Arnold A. Offner is a New Yorker of Jewish descent who believes in the big picture of many topics including American foreign affairs. As a father of two children, he accepts different opinions, juxtaposing to see how other view ideas. Supporting this statement, Offner believes that a multinational approach has also benefitted from the passage of time, which allows historians to place events within a long-term context, and from the continual opening of new resources and increased multi-archival research. As a professor of history at Lafayette College, Offner understands the aspects of different cultural beliefs and relates them in an intertwining vine of events. During his time in 1975, communism began to take control of nations while America just pulled its troops out of South Vietnam. Although, back home, the country began a hippie movement advocating world peace while it experienced an economic recession. The New Left historians became inspired and spread the idea of the “other America”, a quarter of Americans in perpetual poverty. Due to this speculation, Americans sought to explain the commitment to perpetual war for prosperity for the few. As a result, Offner desires to offer a multinational perspective on American involvement in interwar problems and to explain the ideals of American foreign policy leading up to the Second World War.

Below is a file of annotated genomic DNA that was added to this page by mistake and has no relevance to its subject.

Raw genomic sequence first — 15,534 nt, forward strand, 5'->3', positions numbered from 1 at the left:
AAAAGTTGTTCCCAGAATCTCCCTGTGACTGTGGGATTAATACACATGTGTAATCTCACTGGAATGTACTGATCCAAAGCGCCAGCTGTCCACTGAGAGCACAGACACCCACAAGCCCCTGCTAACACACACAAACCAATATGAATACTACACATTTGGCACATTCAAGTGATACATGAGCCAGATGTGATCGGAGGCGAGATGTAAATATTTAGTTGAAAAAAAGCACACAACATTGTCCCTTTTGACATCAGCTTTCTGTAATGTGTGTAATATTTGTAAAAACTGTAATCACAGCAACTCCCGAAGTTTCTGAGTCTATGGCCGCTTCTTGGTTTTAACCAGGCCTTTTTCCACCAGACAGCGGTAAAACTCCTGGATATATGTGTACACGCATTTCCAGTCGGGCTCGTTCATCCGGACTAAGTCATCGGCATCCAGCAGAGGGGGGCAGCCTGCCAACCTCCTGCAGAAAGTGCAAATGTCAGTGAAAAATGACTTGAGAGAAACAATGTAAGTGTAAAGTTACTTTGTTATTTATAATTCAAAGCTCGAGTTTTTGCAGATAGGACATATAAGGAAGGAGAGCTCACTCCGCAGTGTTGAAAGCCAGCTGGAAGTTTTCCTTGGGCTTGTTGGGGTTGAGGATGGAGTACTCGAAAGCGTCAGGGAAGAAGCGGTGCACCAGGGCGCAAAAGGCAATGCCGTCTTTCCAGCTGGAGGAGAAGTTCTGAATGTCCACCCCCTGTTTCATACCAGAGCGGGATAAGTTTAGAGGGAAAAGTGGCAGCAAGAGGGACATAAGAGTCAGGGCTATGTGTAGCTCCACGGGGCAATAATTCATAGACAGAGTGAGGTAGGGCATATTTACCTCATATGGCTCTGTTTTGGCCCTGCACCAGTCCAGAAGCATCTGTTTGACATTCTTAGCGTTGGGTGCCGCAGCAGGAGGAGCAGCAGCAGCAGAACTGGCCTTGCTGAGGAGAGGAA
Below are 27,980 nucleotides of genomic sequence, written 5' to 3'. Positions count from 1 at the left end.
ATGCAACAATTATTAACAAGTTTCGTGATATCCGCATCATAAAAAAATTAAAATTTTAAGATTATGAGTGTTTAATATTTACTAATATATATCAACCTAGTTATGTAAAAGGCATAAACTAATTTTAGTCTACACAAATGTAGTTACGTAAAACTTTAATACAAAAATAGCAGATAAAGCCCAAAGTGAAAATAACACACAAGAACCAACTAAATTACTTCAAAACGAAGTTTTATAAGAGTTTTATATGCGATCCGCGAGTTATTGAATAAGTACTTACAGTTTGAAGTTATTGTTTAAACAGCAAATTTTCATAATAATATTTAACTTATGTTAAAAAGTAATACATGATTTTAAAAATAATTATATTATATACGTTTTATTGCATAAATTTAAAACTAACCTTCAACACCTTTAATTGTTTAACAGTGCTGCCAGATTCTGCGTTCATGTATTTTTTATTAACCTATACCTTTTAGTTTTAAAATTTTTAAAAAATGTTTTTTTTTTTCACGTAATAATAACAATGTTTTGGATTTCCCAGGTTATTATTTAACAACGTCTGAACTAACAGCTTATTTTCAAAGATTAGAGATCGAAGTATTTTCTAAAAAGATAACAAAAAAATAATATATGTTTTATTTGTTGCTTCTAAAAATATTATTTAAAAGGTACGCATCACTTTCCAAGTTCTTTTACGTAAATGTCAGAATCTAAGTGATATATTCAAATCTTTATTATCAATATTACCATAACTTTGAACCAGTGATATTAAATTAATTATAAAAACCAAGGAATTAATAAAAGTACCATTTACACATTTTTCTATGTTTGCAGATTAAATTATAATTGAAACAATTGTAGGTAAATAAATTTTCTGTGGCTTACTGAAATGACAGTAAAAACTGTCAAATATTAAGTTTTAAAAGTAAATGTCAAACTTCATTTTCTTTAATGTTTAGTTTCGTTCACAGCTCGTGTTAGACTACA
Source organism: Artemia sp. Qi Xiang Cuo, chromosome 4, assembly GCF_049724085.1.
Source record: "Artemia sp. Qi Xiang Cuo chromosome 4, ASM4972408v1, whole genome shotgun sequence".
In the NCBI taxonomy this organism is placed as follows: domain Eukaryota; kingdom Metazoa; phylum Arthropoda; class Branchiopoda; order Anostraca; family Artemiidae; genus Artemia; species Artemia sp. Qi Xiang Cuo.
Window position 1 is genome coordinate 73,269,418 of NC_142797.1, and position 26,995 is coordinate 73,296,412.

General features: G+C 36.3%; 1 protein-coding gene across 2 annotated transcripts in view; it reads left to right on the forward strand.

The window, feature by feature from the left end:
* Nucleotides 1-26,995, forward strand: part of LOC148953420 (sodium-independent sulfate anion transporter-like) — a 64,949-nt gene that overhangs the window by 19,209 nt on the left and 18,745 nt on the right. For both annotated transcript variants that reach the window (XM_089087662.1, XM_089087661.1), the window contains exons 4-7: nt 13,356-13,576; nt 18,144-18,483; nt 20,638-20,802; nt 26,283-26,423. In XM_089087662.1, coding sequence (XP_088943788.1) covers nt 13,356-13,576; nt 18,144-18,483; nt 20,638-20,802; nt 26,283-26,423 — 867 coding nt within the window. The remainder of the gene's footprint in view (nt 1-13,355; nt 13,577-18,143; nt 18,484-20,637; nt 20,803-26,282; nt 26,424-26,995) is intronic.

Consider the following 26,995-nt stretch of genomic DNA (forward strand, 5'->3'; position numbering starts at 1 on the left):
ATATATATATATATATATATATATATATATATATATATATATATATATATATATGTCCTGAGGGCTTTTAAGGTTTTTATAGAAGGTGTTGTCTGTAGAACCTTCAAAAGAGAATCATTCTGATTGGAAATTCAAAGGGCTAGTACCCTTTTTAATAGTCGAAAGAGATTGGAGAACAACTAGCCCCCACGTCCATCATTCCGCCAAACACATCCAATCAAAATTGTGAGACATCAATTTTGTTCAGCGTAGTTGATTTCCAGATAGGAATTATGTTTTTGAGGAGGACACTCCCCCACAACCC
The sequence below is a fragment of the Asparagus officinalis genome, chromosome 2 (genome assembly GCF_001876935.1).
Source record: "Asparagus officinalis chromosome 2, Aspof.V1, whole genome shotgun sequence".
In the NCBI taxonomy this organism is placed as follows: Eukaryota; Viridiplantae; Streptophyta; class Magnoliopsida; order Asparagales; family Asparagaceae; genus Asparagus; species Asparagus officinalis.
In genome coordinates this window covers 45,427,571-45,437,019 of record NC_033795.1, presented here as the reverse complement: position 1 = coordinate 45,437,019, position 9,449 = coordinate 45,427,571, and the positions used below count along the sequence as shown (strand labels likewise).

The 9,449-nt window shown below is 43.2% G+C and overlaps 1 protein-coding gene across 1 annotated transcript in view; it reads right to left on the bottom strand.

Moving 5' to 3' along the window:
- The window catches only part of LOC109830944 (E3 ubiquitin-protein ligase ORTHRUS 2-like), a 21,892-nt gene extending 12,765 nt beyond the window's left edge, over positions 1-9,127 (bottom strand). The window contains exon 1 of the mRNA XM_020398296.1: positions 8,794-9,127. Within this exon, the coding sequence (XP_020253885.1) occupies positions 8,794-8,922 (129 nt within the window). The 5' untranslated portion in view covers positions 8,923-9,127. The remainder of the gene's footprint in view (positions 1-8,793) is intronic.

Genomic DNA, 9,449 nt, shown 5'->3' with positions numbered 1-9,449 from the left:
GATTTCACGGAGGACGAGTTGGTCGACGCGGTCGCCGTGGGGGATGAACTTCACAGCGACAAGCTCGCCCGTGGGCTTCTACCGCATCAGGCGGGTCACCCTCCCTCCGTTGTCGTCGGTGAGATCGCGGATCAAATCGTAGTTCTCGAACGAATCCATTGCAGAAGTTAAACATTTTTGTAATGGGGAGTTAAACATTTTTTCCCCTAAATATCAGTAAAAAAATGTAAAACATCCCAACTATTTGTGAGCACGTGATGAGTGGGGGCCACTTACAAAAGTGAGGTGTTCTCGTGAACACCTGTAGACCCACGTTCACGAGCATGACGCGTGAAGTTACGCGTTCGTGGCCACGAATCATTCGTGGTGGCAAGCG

As time progressed, Offner’s The Origins of the Second World War met reviews about its standard and its style of writing. In Praeger’s Kirkus Review, Professor Offner is classified as one who produced a classic specimen of the sort of analysis which views history as consisting of "one damned thing after another."15 To Praeger, this book is a survey, which traces the intentions, purposes and responsibilities, as well as the limits or possibilities, of American foreign policy in the events leading up to the Second World War. The quest for origins goes back to 1914 and even to Hay's Open Door of 1899-1900. His methodology is to present every conceivable factor relevant to the determination of American policy, stressing especially the ways in which developments were not entirely foreseen, and to a surprising extent not entirely controlled by the policy-makers. Offner's talents are considerable. To Praeger, he writes lucidly, his judgments are fair and balanced, and he is capable of synthesizing various and complex strands without stripping them of their complexity (his discussion of America's dollar-diplomacy and half-in half-out isolationism of the 1920's is particularly good). The book is something of a tour de force of intelligent comparison and analysis. But the limitations of this seamless web historiography are manifest. As one event follows the next, the historian appears unwilling or unable to judge the relative importance of the panoply of causes. Unsurprisingly, Offner has written no concluding chapter. Having reached the end of this book, all one can do is go back and start again at the beginning.